Additional Craft Information:
Torch Flame Control:
DIY Craft Essential #1: Washi tape
DIY Craft Essential #2: Needle nose pliers
Soldering requires concentration and practice. Get to know the torch that you are using so that you can confidently adjust its air or oxygen ratio to its gas ratio; this allows you to easily switch from a tight, neutral flame to a bushy reduction flame.
Most handheld butane torch models have a tab or plastic collar that allows you to adjust the flame. Oxygen / Propane torch sets are typically sold with interchangeable torch tips which yield flames that range from a small tight flame to a large bushy one. Torch setups that include gauges allow you to not only adjust the oxygen to gas ratio, but to control the line pressure as well, which allows you to easily go from an oxidising flame to a reduction flame.
Aids that prevent heat from travelling where you don't want it (e.g. a previously soldered join) are called heat sinks. Strategically placed cross locking tweezers will draw heat from an area, effectively acting as a heat sink. Be sure not to use heat sinks sold for electronic work to solder handmade jewellery; these are not made to withstand the high temperatures required to melt jewellery solders.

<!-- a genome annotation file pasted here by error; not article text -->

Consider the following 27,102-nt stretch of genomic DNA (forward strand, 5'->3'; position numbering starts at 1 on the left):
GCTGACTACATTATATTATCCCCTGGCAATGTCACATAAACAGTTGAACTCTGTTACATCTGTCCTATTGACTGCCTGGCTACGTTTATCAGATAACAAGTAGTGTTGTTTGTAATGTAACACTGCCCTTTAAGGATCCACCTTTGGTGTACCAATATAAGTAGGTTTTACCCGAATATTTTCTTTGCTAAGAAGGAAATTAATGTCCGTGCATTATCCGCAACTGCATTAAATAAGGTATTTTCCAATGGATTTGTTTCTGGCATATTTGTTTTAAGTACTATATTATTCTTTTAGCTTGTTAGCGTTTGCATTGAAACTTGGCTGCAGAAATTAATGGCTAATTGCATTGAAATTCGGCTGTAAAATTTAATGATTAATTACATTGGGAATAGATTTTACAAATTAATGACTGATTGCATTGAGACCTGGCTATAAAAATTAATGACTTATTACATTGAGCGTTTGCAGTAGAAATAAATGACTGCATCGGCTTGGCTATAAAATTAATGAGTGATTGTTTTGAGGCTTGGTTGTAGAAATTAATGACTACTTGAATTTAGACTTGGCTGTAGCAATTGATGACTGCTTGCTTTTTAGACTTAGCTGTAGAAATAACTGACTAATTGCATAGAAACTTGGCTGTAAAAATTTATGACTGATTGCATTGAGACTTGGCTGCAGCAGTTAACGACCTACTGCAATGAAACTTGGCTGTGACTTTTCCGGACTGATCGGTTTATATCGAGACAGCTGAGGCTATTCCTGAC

DIY Craft Essential #3: X-acto knife
DIY Craft Essential #4: Spray paint
“I kept heating the metal but solder didn't flow” – You need to use a large enough and hot enough flame so that you can get in and out quickly. If your flame is not hot enough, you'll slowly burn off the flux, which causes the metal to oxidise, which in turn prevents the solder from flowing along the join. Solder can also tarnish over time, which prevents it from flowing. Use a brillo pad or fine-grit sandpaper to remove tarnish from your solder.
“Why did my join fall apart” – One of two things probably occurred during soldering: 1) the join was moved before the solder solidified or 2) one of the metal pieces was not at soldering temperature.
“I vaporised my earring post. What happened” – It takes more time to heat up the metal you are soldering the post to than it does to heat up the post. Aim the flame from underneath or to the side to heat the metal you're attaching the post to. And use a hot flame so you can get in and out quickly.
– Different sizes of firebrick.
– Soft soldering pad with steel T-pins.
– Insulated cross-locking tweezers.
– Third hand with cross-locking tweezers.
– Titanium solder pick.
– Cast iron bowl containing soldering grain.